September 15th, 2014

New Observations on Saxagliptin

CardioExchange’s Harlan M. Krumholz interviews Benjamin M. Scirica about his study group’s analysis of data from the SAVOR-TIMI 53 randomized, placebo-controlled trial of saxagliptin in patients with type 2 diabetes. The new observations are published in Circulation.

Krumholz: Please describe your major findings how they add to those from the main trial.

Scirica: This analysis provides more detail on the initial finding of an increased risk of hospitalization for heart failure among patients treated with saxagliptin in the SAVOR-TIMI 53 trial that we reported last year in NEJM. Here are our major observations:

  • Treatment with saxagliptin increased the risk of hospitalization for heart failure from 2.8% to 3.5% over two years, a relative 27% increased risk in the 16,492 patients randomized to the trial.
  • The greatest risk of hospitalization for heart failure appeared to occur within the first 12 months after treatment initiation.
  • Although the relative risk of heart failure was not greatest in any subgroup, the absolute greatest excess in hospitalizations for heart failure occurred in patients who had the overall highest risk for heart failure (those with chronic kidney disease, prior heart failure, or elevated levels of natriuretic peptide).

Krumholz: In your discussion, you argue that this risk is likely to be real in part because it was prespecified. Why did you design the study to assess hospitalization for heart failure? Were you anticipating a problem, or did you expect a benefit?

Scirica: We prespecified hospitalization for heart failure as a component of the secondary endpoint for several reasons. First, diabetic heart failure is a growing, yet poorly understood disease, so we felt it was an important clinical endpoint to adjudicate. Moreover, heart failure is a challenging event to capture appropriately, and adjudication was the only way to ensure we were identifying true episodes of heart failure. Second, preclinical studies and some small human studies actually suggested potential benefit from incretin-based therapy, so we felt this was an important setting in which to test that hypothesis.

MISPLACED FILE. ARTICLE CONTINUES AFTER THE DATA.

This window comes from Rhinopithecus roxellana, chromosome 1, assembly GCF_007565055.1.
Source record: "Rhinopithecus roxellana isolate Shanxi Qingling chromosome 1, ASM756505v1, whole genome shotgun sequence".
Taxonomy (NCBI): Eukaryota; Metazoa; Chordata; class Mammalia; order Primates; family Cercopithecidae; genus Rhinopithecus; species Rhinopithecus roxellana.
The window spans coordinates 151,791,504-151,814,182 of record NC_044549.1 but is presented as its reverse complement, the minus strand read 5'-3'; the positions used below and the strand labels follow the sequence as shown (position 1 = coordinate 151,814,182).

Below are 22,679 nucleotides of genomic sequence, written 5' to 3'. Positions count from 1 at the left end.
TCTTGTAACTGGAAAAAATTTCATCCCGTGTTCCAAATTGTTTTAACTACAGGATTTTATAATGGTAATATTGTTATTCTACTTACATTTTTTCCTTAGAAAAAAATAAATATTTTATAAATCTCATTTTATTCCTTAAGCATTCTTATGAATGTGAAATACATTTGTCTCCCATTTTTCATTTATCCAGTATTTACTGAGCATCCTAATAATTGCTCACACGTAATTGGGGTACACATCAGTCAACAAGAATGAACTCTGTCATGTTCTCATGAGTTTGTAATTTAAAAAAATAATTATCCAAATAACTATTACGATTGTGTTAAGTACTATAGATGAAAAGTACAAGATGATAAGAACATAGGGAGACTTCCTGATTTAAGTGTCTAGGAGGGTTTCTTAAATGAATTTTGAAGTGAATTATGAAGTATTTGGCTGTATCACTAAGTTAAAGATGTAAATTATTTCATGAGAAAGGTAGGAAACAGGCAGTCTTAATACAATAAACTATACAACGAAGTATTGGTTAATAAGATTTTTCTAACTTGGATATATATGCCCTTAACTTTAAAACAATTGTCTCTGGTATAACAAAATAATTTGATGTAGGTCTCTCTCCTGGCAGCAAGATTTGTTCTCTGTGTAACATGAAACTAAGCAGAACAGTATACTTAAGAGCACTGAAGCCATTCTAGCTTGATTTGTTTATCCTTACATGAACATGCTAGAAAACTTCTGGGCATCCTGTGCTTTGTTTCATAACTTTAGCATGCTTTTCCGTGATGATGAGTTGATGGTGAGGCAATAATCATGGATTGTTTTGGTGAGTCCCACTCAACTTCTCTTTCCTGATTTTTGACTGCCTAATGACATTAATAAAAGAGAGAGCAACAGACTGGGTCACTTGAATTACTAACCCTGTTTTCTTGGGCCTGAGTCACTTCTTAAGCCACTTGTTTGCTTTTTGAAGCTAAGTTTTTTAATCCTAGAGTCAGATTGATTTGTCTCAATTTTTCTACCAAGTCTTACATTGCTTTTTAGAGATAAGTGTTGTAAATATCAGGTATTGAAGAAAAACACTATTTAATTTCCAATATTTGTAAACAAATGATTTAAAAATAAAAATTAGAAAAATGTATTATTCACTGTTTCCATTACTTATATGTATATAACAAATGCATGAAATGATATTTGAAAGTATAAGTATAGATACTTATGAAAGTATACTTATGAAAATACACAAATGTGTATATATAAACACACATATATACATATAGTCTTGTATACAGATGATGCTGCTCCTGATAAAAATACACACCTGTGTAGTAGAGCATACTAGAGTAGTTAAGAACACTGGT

Krumholz: Do you think that this increased risk is a class effect, given what you know from the literature?

Scirica: It is too early to tell. There was a consistent, albeit not statistically significant, signal with alogliptin in the EXAMINE study. I think the results of the large, ongoing TECOS study of sitagliptin are likely to tell us whether this is a class effect. Literally tens of thousands of patients have completed or are participating in cardiovascular outcome studies of DPP-4 inhibitors and GLP1 agonists. These trials will provide an enormous amount of safety and efficacy data on hyperglycemic agents and will hopefully guide diabetes therapy with much greater certainty.

Krumholz: What do you say to your patients who are taking saxagliptin?

Scirica: Our finding in SAVOR-TIMI 53 was that for the great majority of patients, saxagliptin was safe from a cardiovascular standpoint and therefore provides a valuable option for improving glycemic control. For a small proportion of users of this drug, the risk for heart failure is high. In those patients, if needed, I would use DPP-4 inhibitors cautiously and closely monitor symptoms, in particular during the initial months of therapy.


Share your thoughts on Dr. Scirica’s new analysis of data from SAVOR-TIMI 53.

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